Students vs. Sallie Mae
by Daniel Luzer
Apparently several hundred students showed up at the Sallie Mae shareholder meeting in Newark, Delaware to protest the company’s polices and also its refusal to meet the student leaders. Sallie Mae is the largest private holder of student loan debt.
According to an article by Adam Taylor in The News Journal
About 200 people protested outside the annual shareholders’ meeting of the Sallie Mae headquarters in Christiana on Thursday, calling for reforms to the student loan company’s lending practices.
The protesters held a mock graduation called “Debt for Diplomas.” They carried signs, shouted slogans and demanded to meet with the shareholders, which didn’t happen.
The protestors were affiliated with the Student Labor Action Project, a students’ rights group, as well as several labor unions.
Sallie Mae has earned record profits in recent years, even as students struggle to make payments on their debt. The company has been an aggressive lobbyist against efforts to regulate the student loan industry.
Sallie Mae CEO Albert Lord, who earned $3.34 million last year, refused to meet with protestors.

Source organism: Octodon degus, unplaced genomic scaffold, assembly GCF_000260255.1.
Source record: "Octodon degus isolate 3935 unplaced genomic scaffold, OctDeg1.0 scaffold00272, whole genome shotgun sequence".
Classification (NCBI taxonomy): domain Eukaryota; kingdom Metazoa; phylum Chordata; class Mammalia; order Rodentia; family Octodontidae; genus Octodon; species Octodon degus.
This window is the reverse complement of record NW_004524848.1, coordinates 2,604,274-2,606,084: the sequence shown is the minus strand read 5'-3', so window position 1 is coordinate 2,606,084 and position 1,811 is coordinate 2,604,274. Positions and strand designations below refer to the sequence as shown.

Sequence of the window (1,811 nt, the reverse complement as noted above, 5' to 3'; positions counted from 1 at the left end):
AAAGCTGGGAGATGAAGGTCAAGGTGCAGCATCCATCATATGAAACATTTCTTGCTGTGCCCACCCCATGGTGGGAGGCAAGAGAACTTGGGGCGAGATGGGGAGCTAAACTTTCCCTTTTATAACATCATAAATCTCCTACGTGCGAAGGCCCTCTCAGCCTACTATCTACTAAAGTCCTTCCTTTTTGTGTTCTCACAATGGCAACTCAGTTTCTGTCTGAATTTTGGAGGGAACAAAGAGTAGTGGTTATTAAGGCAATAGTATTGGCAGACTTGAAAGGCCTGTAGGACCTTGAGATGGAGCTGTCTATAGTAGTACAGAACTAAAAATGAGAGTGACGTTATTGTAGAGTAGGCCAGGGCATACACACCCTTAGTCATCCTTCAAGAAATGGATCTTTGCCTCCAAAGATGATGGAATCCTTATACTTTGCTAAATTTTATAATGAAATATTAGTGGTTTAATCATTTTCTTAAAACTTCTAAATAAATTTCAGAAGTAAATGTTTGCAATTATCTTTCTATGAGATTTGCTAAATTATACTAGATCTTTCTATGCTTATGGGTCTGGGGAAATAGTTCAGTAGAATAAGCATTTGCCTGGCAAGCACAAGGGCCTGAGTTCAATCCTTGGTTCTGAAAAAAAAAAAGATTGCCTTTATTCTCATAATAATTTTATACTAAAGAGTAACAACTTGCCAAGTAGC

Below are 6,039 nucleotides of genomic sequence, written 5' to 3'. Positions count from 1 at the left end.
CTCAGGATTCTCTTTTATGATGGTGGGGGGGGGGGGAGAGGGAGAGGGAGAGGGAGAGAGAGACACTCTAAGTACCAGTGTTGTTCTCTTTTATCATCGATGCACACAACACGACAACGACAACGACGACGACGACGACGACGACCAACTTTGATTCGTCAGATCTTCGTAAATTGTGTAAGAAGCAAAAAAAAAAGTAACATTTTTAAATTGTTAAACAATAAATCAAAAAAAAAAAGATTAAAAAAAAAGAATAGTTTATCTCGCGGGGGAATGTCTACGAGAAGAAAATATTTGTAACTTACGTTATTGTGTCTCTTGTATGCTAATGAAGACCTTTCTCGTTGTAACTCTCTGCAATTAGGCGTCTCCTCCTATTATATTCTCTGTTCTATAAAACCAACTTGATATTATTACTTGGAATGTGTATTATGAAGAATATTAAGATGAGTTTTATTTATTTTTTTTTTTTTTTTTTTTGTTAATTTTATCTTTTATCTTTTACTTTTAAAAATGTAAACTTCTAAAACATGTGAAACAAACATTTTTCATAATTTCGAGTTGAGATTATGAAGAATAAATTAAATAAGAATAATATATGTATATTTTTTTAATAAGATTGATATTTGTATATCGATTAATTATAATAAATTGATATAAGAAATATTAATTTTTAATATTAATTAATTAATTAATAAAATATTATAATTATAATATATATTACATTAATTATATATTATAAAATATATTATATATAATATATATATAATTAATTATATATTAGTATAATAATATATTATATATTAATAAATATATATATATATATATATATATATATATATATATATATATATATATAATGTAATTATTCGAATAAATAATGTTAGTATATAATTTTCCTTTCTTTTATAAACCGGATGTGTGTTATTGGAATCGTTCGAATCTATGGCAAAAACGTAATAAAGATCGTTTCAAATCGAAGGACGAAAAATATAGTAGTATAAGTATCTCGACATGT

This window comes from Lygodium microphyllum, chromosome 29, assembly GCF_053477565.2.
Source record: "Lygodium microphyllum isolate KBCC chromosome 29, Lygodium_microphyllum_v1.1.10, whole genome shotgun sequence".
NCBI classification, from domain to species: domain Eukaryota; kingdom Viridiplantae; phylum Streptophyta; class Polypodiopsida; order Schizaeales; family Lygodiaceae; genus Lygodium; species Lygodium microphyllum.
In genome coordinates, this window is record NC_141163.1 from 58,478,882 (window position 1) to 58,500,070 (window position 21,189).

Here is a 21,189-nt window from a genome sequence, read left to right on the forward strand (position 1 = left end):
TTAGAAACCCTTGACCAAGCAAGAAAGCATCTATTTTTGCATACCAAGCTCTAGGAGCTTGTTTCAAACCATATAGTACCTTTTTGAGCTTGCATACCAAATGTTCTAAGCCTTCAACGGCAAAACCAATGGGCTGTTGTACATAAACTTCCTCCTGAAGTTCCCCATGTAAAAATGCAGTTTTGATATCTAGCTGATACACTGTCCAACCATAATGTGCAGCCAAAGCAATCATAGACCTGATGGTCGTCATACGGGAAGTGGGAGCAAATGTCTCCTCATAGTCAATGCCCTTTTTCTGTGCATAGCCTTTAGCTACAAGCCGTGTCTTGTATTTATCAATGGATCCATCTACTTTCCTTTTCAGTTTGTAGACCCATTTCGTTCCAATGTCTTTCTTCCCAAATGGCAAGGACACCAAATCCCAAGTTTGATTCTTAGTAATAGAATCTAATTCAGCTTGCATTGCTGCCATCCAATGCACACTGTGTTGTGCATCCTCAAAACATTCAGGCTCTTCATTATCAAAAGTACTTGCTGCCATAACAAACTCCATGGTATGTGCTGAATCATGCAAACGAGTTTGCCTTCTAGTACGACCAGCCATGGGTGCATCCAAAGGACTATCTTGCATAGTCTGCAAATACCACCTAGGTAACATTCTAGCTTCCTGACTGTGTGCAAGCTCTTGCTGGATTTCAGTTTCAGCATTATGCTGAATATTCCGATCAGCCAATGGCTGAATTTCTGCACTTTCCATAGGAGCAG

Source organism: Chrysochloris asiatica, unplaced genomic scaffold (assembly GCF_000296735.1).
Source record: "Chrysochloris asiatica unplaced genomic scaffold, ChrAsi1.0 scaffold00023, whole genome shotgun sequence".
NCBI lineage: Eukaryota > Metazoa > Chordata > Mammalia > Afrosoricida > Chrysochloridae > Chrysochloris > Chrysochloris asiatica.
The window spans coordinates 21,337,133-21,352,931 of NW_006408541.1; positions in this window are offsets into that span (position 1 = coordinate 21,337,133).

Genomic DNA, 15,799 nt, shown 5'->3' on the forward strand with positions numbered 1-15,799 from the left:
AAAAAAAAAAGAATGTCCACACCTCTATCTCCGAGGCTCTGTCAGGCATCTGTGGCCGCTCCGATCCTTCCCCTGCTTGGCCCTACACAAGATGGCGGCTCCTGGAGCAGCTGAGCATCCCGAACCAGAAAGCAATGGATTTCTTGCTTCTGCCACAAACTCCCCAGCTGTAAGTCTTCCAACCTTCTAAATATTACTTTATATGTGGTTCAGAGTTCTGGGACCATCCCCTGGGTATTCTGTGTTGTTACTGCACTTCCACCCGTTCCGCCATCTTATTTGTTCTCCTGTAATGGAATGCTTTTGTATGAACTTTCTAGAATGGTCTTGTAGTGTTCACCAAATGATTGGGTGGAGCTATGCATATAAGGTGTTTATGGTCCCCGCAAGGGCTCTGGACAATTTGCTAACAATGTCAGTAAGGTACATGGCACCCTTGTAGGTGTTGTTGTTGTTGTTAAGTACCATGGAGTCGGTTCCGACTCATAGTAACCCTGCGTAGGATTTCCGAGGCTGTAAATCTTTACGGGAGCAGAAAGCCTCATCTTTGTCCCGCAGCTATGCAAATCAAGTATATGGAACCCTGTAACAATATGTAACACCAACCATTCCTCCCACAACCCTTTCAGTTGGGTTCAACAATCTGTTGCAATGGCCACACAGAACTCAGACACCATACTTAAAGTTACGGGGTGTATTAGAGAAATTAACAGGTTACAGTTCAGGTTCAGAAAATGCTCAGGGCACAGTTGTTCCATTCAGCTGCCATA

Here’s the video about the protest:
In a statement Lord said,
There is no question that we are in a difficult job market for Americans of all ages, particularly so for young people. We heard that loud and clear today from our younger shareholders. The average college graduate who borrows presently faces approximately $25,000 in student debt. This is a daunting challenge to say the least. But our customers will succeed. And we will continue to do all we can to help. Sallie Mae has 40 years of experience helping 40 different graduating classes and has seen several economic recessions. Bridging these difficult times is one of our key strengths. We are proud that we have transitioned millions of graduates with debt through to full repayment.
Well loud and clear is relative, since the protestors weren’t actually saying “we are in a difficult job market”; they were saying that Sallie Mae’s particular policies were screwing them over. One of the Student Labor Action Project’s major policy proposals, after all, is debt forgiveness, not “bridging these difficult times.”